Northwest Immigrant Rights Project
Kate is a 3L and a graduate of Oberlin College. This summer she is working at Northwest Immigrant Rights Project (NWIRP) in downtown Seattle. NWIRP promotes justice for low-income immigrants by pursuing and defending their legal status. Kate is part of the VAWA Unit, which provides free, comprehensive immigration services to immigrants who have been victims of certain serious crimes, including domestic violence. Because of her background in Spanish, Kate works primarily with Latino/a clients who do not speak much English. There are several types of applications that Kate pursues on behalf of clients at NWIRP but a common one is called a U Visa. A U Visa may be granted to an immigrant who is a victim of a serious crime and cooperates with police and prosecutors in the investigation. Successful applicants receive a 4 year work permit and, at the end of that term, may be eligible to apply for a green card. Part of the rationale behind the U Visa is to encourage immigrants who are crime victims to come forward. Apart from her work at NWIRP, Kate is actively involved with the Latino Bar Association's monthly legal clinics, doing intake for Spanish speaking clients looking for free legal advice.
July 3, 2012
Working at NWIRP has been an eye opening experience. I’ve met dozens of clients who’ve been detained at the Northwest Detention Center in Tacoma - some for months. Many of them started their road to Tacoma by opening a door or answering a question. Once you learn the havoc that detention wreaks on their family, their economic situation, and their futures, it becomes crucial to teach others how to avoid the same fate.
At a staff meeting today one of the attorneys told a story about ICE knocking on a potential client’s door. The agents waited for half an hour but the person never opened the door. The ICE agents left. Everyone in the staff meeting cheered! One of NWIRP’s goals is to educate immigrants about their rights. Just like the police, immigration enforcement officers need a warrant or certain circumstances to force entry into someone’s home. Far too many times, immigrants get the short end of things because they assume law enforcement in the US is the same as in their home country. They assume the door will be coming down regardless.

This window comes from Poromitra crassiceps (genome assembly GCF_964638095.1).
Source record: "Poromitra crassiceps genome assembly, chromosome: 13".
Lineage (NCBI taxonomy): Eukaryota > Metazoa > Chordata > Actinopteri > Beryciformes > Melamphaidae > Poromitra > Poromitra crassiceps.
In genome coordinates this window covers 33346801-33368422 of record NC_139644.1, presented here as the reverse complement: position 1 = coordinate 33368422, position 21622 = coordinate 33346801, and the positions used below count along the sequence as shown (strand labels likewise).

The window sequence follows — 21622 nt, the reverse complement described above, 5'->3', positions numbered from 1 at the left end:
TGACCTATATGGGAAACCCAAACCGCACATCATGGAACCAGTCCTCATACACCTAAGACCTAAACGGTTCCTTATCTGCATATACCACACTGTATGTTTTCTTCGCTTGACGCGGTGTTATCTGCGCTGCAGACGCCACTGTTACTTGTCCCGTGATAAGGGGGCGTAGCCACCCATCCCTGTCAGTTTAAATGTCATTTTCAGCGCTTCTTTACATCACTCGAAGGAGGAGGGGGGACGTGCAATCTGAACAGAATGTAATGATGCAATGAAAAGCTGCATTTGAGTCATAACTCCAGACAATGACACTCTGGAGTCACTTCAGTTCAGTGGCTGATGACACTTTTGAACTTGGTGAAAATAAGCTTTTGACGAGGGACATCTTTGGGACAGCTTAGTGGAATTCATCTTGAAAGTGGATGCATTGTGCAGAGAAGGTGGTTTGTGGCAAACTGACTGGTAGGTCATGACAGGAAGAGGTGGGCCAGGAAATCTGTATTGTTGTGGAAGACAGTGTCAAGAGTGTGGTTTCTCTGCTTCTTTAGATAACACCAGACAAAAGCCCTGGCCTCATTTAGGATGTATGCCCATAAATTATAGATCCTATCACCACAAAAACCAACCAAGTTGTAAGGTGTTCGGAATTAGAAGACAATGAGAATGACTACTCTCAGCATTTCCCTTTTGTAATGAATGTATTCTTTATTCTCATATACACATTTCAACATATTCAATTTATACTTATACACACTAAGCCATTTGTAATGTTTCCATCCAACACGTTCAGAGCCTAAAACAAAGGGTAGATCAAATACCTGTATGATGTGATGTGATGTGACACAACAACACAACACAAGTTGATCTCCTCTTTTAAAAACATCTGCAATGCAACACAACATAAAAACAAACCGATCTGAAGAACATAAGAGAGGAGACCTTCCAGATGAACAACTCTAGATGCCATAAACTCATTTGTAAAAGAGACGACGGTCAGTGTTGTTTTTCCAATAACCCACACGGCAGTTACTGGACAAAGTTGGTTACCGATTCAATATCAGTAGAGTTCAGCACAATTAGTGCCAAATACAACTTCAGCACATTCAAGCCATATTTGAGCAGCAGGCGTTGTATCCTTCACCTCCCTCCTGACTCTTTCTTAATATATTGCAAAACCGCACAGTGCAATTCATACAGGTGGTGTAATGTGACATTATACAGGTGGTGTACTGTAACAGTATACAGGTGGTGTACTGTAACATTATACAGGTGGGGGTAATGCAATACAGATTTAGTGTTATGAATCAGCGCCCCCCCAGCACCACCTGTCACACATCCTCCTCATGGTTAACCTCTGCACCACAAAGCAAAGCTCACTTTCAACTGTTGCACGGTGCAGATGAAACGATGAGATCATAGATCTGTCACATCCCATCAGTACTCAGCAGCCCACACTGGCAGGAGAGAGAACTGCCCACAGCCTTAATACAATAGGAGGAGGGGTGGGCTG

The services the VAWA unit offer often surprise clients. Most immigrants know that you can obtain legal status through family or through an employer but not many know that cooperating as a witness to a serious crime is another avenue. Today I turned to a client and told her that it looked like her sister was probably eligible as well. Both gave written statements to the police following a felony they witnessed. Her eyes widened and she said, "Can we call her right now?"
July 30, 2012
"Mom UNDOC, 1UNDOC kid, 3 USC kids, EWIed in 1989."
Immigration law has many abbreviations and acronyms. This string of letters tells a family’s story - the mother and her oldest child are undocumented. They entered the United States without inspection in 1989. The 3 younger siblings, born in the US, are US citizens. I see many files like this, where half the family is “American” and the other half, in the same household, has to struggle with the stigma and difficulties that come with being undocumented.
Many families in the community are divided by immigration status. Some members, the younger ones usually, were born in the US and are thus citizens. Their futures are wide open. On the other hand, parents and older siblings were probably born abroad. In my work with low income immigrants, I’ve seen that this divide can be very painful. For example, an 18 year old sister may have been brought into the US when she was 2 years old. Her 16 year old sister may have been born here. Their lives, while the same in all other ways, are on undeniably different paths due to their immigration status. The VAWA unit works to rectify these sad ironies and to keep families together.